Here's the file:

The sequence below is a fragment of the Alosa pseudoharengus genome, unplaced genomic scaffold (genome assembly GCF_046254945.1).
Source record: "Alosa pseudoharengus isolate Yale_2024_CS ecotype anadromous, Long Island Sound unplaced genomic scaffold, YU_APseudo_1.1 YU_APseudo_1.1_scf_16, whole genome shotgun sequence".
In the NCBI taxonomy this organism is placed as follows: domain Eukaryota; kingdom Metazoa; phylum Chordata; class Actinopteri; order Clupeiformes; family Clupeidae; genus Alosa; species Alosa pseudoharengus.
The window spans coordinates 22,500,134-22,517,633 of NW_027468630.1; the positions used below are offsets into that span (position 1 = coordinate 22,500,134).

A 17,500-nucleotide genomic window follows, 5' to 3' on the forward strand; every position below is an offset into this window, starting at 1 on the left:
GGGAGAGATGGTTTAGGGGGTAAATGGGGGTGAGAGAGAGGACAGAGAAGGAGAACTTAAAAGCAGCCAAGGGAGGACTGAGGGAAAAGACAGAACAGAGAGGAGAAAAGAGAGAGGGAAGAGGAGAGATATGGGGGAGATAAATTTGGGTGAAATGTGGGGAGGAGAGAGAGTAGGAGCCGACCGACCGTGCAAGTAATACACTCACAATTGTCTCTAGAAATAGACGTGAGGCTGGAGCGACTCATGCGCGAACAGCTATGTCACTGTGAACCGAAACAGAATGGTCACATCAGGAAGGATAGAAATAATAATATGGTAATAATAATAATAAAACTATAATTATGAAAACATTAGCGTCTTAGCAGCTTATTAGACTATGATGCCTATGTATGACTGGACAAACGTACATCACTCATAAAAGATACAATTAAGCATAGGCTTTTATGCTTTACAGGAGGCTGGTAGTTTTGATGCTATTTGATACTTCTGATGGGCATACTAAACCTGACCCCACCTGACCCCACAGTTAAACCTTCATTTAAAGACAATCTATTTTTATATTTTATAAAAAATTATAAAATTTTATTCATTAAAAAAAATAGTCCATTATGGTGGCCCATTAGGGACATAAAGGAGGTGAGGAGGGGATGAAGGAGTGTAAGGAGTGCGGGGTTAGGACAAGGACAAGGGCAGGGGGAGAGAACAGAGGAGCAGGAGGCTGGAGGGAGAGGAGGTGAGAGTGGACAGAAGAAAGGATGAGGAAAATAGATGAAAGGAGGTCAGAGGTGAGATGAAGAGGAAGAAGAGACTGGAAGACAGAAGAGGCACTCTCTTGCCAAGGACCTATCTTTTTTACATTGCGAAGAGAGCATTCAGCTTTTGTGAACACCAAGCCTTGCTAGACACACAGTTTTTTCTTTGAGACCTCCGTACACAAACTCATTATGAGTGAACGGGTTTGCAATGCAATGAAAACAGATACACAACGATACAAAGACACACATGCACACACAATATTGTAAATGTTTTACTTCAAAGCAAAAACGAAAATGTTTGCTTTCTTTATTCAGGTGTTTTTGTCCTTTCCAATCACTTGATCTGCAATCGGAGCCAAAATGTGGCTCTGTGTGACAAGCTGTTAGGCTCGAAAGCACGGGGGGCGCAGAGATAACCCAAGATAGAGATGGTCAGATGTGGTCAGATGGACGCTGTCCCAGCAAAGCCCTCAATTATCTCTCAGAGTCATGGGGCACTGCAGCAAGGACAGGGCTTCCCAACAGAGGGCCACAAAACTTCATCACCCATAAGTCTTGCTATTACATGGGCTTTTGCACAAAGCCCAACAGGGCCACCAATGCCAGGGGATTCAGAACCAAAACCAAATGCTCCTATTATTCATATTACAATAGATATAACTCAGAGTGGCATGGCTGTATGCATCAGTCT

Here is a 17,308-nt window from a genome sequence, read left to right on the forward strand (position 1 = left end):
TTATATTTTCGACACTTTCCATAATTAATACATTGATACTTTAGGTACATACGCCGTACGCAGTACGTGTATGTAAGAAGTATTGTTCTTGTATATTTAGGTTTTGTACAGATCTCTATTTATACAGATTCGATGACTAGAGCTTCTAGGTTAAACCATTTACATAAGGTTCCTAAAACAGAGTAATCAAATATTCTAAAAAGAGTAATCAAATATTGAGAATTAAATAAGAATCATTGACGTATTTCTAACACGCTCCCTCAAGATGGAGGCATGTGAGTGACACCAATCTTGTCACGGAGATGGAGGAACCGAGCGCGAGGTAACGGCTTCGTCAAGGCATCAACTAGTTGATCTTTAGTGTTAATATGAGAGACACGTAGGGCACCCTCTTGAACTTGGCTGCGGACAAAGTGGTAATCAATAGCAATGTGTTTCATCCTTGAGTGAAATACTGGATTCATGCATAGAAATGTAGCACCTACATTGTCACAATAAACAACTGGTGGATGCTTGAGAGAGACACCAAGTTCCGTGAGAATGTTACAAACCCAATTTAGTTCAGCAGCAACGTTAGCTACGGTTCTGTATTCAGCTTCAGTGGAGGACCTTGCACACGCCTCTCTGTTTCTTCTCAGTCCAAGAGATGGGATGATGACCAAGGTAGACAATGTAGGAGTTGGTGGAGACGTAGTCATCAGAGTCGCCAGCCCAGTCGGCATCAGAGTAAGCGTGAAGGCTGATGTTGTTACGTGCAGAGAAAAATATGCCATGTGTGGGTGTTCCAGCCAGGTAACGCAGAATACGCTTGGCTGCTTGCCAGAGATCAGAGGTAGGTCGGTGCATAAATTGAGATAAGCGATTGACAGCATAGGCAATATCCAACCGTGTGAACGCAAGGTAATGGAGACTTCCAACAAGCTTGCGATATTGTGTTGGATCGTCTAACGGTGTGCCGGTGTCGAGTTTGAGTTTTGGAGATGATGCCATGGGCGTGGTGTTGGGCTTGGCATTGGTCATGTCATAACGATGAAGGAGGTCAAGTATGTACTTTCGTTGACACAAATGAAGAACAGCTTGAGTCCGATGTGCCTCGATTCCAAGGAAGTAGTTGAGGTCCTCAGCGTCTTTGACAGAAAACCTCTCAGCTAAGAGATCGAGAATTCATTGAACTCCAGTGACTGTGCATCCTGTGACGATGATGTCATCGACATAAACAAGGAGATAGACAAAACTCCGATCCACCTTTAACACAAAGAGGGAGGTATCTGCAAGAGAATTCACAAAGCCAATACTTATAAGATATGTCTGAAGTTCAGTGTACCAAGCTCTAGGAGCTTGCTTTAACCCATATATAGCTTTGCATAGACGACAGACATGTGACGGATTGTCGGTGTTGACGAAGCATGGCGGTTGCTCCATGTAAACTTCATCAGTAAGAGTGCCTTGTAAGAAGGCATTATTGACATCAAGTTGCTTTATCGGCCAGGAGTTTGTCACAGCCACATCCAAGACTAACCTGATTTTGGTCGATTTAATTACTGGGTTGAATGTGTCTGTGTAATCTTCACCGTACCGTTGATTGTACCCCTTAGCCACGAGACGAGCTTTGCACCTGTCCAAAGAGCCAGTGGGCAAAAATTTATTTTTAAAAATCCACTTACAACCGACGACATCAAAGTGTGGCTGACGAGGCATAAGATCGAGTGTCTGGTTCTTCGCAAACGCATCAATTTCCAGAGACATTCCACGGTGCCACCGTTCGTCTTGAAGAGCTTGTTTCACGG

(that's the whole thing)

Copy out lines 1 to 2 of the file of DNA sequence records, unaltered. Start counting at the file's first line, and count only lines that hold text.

The sequence below is a fragment of the Alosa pseudoharengus genome, unplaced genomic scaffold (genome assembly GCF_046254945.1).
Source record: "Alosa pseudoharengus isolate Yale_2024_CS ecotype anadromous, Long Island Sound unplaced genomic scaffold, YU_APseudo_1.1 YU_APseudo_1.1_scf_16, whole genome shotgun sequence".